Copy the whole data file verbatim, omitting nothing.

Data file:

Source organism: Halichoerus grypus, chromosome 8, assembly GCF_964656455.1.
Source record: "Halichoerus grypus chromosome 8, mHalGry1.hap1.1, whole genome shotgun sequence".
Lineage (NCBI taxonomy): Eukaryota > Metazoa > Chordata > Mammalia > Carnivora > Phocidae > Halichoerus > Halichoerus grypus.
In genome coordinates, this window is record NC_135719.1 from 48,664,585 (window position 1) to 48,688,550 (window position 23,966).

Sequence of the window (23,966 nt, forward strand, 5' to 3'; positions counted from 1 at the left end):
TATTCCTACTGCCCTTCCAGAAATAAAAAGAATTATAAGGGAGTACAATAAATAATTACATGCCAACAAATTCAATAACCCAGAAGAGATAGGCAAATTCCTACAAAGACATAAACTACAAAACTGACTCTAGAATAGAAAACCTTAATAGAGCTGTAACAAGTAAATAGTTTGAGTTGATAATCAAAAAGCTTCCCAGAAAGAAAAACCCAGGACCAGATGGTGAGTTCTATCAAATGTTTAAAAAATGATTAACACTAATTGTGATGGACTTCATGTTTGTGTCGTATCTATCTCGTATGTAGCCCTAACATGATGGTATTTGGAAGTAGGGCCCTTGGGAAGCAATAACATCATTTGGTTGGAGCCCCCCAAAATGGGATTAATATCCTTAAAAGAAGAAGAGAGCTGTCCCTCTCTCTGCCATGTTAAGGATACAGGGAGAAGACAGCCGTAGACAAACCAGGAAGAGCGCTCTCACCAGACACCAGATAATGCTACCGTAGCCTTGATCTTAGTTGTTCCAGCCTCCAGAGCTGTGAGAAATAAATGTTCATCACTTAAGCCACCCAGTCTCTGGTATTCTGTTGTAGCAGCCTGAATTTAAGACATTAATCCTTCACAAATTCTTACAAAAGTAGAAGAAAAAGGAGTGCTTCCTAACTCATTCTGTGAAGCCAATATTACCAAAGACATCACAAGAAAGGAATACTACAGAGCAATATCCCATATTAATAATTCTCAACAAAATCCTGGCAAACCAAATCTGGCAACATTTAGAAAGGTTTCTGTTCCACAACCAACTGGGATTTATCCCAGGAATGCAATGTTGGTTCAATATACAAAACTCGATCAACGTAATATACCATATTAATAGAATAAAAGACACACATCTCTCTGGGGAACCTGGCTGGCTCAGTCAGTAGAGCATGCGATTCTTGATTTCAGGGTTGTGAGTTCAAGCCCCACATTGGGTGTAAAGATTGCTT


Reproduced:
Source organism: Halichoerus grypus, chromosome 8, assembly GCF_964656455.1.
Source record: "Halichoerus grypus chromosome 8, mHalGry1.hap1.1, whole genome shotgun sequence".
Lineage (NCBI taxonomy): Eukaryota > Metazoa > Chordata > Mammalia > Carnivora > Phocidae > Halichoerus > Halichoerus grypus.
In genome coordinates, this window is record NC_135719.1 from 48,664,585 (window position 1) to 48,688,550 (window position 23,966).

Sequence of the window (23,966 nt, forward strand, 5' to 3'; positions counted from 1 at the left end):
TATTCCTACTGCCCTTCCAGAAATAAAAAGAATTATAAGGGAGTACAATAAATAATTACATGCCAACAAATTCAATAACCCAGAAGAGATAGGCAAATTCCTACAAAGACATAAACTACAAAACTGACTCTAGAATAGAAAACCTTAATAGAGCTGTAACAAGTAAATAGTTTGAGTTGATAATCAAAAAGCTTCCCAGAAAGAAAAACCCAGGACCAGATGGTGAGTTCTATCAAATGTTTAAAAAATGATTAACACTAATTGTGATGGACTTCATGTTTGTGTCGTATCTATCTCGTATGTAGCCCTAACATGATGGTATTTGGAAGTAGGGCCCTTGGGAAGCAATAACATCATTTGGTTGGAGCCCCCCAAAATGGGATTAATATCCTTAAAAGAAGAAGAGAGCTGTCCCTCTCTCTGCCATGTTAAGGATACAGGGAGAAGACAGCCGTAGACAAACCAGGAAGAGCGCTCTCACCAGACACCAGATAATGCTACCGTAGCCTTGATCTTAGTTGTTCCAGCCTCCAGAGCTGTGAGAAATAAATGTTCATCACTTAAGCCACCCAGTCTCTGGTATTCTGTTGTAGCAGCCTGAATTTAAGACATTAATCCTTCACAAATTCTTACAAAAGTAGAAGAAAAAGGAGTGCTTCCTAACTCATTCTGTGAAGCCAATATTACCAAAGACATCACAAGAAAGGAATACTACAGAGCAATATCCCATATTAATAATTCTCAACAAAATCCTGGCAAACCAAATCTGGCAACATTTAGAAAGGTTTCTGTTCCACAACCAACTGGGATTTATCCCAGGAATGCAATGTTGGTTCAATATACAAAACTCGATCAACGTAATATACCATATTAATAGAATAAAAGACACACATCTCTCTGGGGAACCTGGCTGGCTCAGTCAGTAGAGCATGCGATTCTTGATTTCAGGGTTGTGAGTTCAAGCCCCACATTGGGTGTAAAGATTGCTT